Scott Turow, the bestselling author of Presumed Innocent and other novels, graduated with high honors from Amherst College, receiving a fellowship to the Stanford University Creative Writing Center which he attended from 1970 to 1972. He then taught creative writing at Stanford. He entered Harvard Law School, graduating in 1978. For eight years, he was an Assistant United States Attorney in Chicago, serving as lead prosecutor in several high-visibility federal trials investigating corruption in the Illinois judiciary.
Today, he is a partner in an international law firm.
Testimony features former prosecutor Bill ten Boom, who at the age of fifty, walks out on everything he thought was important to him: his law career, his wife, Kindle County, and even his country. When he’s tapped by the International Criminal Court—an organization charged with prosecuting crimes against humanity—he feels drawn to what will become the most elusive case of his career. Bill must sort through various suspects in prosecuting war crimes during the Bosnian War. And very little is as it first seems.
Testimony is a bit of a departure for you since it leaves Kindle County and deals with a European case of mass murder rather than a ‘smaller’ crime. How did the idea for the novel come to you?
It came slowly. It began when I went to the Hague, the diplomatic capital of the Netherlands and the international justice capital dealing with war crimes. I found myself talking with a group of eight men and women who said, ‘You’ve got to write a book about this place.’ They found the cases fascinating. There’s diplomatic infighting within the courtroom and the international setting is quite unusual. These elements sounded intriguing and I kept the idea in mind.
It found myself thinking seriously about it, because this was a venue for a novel that would give me a chance to explore something that’s always been of interest to me—namely, the Roma people. I’ve always been immensely curious about them, so I combined the law with my interest and imagination.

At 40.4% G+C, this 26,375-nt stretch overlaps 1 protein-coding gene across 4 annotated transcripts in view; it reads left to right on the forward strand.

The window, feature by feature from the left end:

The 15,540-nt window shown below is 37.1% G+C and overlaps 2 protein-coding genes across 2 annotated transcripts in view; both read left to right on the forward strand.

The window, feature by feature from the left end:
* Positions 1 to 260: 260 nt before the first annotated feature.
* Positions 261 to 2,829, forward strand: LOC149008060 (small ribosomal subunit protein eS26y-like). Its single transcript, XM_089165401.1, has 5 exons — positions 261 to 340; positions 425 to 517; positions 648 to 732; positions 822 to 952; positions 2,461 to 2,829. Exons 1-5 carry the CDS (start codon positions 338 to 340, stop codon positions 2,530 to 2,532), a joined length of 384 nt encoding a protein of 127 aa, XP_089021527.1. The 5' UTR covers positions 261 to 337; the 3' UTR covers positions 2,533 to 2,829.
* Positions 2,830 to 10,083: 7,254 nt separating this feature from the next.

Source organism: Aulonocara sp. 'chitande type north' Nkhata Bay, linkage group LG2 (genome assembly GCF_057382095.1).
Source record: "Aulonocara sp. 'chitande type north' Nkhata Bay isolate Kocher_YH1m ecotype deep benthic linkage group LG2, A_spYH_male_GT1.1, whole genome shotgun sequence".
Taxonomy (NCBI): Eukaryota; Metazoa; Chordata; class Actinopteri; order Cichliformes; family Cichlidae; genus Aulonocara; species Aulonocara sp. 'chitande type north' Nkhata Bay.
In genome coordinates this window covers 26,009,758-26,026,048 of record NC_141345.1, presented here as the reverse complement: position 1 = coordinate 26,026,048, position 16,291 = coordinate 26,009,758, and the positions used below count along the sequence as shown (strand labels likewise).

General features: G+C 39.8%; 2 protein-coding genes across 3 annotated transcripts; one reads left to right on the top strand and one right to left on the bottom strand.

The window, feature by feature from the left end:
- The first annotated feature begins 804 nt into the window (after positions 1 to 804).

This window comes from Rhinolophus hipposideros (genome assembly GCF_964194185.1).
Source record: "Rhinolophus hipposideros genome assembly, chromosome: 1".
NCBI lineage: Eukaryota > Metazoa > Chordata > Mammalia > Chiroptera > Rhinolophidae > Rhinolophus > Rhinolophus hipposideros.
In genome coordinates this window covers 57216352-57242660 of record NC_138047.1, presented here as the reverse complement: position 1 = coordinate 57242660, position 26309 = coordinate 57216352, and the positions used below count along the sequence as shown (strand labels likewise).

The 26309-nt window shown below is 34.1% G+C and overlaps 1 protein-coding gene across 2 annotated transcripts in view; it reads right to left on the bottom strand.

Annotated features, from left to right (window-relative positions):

Courtrooms are inherently theatrical. Drama and conflict take place with two sides fiercely disagreeing with each other. By its very nature, something very important is at stake in a trial: in a civil case, it’s money; in a criminal matter, it’s almost always someone’s liberty. In a jury trial, you add another important element: the intricacies and arcana of the law must be made comprehensible to a popular audience. All these factors make the courtroom a wonderful setting either for novels or film. It’s all right there.
The law is replete with stories, isn’t it?
Absolutely, but the narrative element of the law was not as consciously apparent to me when I was in law school. I’d give Gerry Spence, the renowned trial lawyer who never lost a case, credit for demonstrating the crucial importance of the narrative element in presenting a case to a jury.
Whether he represented the defense or the prosecution, he was a genius at figuring out the storyline of every trial. He turned every case into a compelling story. The story is what a trial is really all about. If you don’t have a story to tell in the courtroom, you’ll be out of luck.
To some extent, is “Testimony” also a novel about your protagonist’s Bill ten Boom’s midlife crisis?
Yes, I don’t know how to hide from that question, Mark. [Laughter]. Bill has decided at the age of fifty that he’s not comfortable with his life. He throws over everything: he moves out of his home, divorces his wife, leaves his law firm, and then leaves the U.S. At fifty years of age, he’s decided to change everything.
It’s a bit about the road not travelled.
Absolutely. He’s not hostile to anyone, but he simply doesn’t feel good about where his life has taken him and decides to change nearly every aspect of it.
“Testimony” is an important and timely book because, among many other things, it explores the savagery of people who turn on their friends and neighbors. We see this now in Syria, Myanmar, and other places. Will you talk about that?
The International Criminal Court was started by member countries of the United Nations because of the sad recognition that war crimes and atrocities are never going to end. We can hope for a day when that deplorable behavior stops, but unfortunately, the historical track record suggests that civilization will chronically break down somewhere. It seems to happen again and again. The crime detailed in Testimony is emblematic of these crimes. The reality is that today’s technology has dramatically enhanced the killing power of maniacs all over the world.
You once said, ‘I’m a big believer in the fact that all authors really write only one book.’ What did you mean?